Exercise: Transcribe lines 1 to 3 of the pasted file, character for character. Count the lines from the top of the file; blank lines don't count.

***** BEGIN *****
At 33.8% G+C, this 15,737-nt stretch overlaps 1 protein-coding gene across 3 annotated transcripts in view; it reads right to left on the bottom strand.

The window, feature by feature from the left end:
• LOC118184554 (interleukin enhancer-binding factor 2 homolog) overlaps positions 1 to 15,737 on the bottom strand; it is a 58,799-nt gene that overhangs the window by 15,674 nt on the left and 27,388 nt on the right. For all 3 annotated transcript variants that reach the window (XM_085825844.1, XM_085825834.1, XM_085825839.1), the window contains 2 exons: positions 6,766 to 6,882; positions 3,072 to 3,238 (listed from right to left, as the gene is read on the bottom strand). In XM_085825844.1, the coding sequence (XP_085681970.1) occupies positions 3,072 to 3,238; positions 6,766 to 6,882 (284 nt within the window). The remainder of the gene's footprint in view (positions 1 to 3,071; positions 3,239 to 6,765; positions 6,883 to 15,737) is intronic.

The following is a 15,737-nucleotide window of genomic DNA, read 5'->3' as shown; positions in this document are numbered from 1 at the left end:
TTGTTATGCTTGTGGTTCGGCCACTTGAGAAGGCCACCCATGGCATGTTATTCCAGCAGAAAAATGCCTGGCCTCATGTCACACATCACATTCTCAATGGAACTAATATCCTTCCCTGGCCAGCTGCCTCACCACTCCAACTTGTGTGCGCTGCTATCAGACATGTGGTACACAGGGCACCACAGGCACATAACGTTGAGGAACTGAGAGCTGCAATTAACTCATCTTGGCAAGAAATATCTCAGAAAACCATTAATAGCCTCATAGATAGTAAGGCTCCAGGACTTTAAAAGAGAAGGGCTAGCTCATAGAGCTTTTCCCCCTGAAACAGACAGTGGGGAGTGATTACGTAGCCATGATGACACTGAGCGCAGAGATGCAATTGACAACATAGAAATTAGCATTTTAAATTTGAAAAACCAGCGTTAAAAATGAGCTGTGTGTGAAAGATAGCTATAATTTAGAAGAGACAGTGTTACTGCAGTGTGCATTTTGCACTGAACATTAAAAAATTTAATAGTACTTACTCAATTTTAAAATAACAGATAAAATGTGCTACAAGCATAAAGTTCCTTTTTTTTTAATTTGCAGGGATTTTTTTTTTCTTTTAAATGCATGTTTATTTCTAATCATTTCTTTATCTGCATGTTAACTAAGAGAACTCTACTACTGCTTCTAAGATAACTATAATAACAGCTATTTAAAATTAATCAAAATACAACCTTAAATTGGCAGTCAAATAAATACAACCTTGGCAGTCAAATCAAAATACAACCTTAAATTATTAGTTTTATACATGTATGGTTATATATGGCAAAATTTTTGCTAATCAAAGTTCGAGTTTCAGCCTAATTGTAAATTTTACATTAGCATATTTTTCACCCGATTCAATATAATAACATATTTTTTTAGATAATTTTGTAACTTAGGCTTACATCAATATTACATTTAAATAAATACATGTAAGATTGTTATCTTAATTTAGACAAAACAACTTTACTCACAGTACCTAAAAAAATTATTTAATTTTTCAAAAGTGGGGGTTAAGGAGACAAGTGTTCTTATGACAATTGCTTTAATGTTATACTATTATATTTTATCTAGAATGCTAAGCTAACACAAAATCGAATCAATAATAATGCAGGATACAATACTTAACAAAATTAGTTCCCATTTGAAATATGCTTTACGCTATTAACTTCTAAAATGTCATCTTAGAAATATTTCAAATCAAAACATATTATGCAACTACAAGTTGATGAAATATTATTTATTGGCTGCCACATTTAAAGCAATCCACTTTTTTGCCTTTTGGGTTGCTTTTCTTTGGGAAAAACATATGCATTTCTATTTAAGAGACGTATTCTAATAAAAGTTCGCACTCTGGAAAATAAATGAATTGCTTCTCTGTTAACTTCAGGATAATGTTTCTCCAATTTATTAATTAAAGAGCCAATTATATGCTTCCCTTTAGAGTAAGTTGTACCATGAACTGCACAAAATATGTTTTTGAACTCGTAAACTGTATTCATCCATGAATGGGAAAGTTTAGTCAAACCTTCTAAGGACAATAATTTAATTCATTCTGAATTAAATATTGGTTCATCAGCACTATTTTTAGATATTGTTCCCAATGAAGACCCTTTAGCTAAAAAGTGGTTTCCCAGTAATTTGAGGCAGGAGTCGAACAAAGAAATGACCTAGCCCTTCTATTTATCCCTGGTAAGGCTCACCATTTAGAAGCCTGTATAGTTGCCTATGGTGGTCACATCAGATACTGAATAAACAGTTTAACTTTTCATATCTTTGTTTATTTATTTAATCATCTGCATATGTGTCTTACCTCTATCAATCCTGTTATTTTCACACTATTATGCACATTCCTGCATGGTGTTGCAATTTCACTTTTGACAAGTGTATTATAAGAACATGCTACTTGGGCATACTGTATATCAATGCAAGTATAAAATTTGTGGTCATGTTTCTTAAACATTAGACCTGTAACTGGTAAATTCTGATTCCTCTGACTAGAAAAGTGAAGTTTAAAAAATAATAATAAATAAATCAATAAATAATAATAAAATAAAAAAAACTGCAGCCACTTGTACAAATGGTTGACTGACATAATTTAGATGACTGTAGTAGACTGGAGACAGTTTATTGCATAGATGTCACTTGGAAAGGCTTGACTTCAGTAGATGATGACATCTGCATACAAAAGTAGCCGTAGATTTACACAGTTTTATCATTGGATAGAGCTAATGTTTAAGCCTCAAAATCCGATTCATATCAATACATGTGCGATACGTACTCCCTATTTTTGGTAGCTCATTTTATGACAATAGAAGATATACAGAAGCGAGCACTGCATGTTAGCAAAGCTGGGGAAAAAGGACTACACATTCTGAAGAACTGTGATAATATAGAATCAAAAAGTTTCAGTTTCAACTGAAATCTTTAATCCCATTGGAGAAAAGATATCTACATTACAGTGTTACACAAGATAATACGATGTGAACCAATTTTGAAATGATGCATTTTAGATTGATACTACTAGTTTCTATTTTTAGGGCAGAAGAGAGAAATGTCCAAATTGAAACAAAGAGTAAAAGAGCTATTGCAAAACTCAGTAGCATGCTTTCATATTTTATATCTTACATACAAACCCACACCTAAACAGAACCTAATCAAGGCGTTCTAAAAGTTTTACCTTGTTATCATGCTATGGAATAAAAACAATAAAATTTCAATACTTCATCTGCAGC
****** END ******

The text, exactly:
At 33.8% G+C, this 15,737-nt stretch overlaps 1 protein-coding gene across 3 annotated transcripts in view; it reads right to left on the bottom strand.

The window, feature by feature from the left end:
• LOC118184554 (interleukin enhancer-binding factor 2 homolog) overlaps positions 1 to 15,737 on the bottom strand; it is a 58,799-nt gene that overhangs the window by 15,674 nt on the left and 27,388 nt on the right. For all 3 annotated transcript variants that reach the window (XM_085825844.1, XM_085825834.1, XM_085825839.1), the window contains 2 exons: positions 6,766 to 6,882; positions 3,072 to 3,238 (listed from right to left, as the gene is read on the bottom strand). In XM_085825844.1, the coding sequence (XP_085681970.1) occupies positions 3,072 to 3,238; positions 6,766 to 6,882 (284 nt within the window). The remainder of the gene's footprint in view (positions 1 to 3,071; positions 3,239 to 6,765; positions 6,883 to 15,737) is intronic.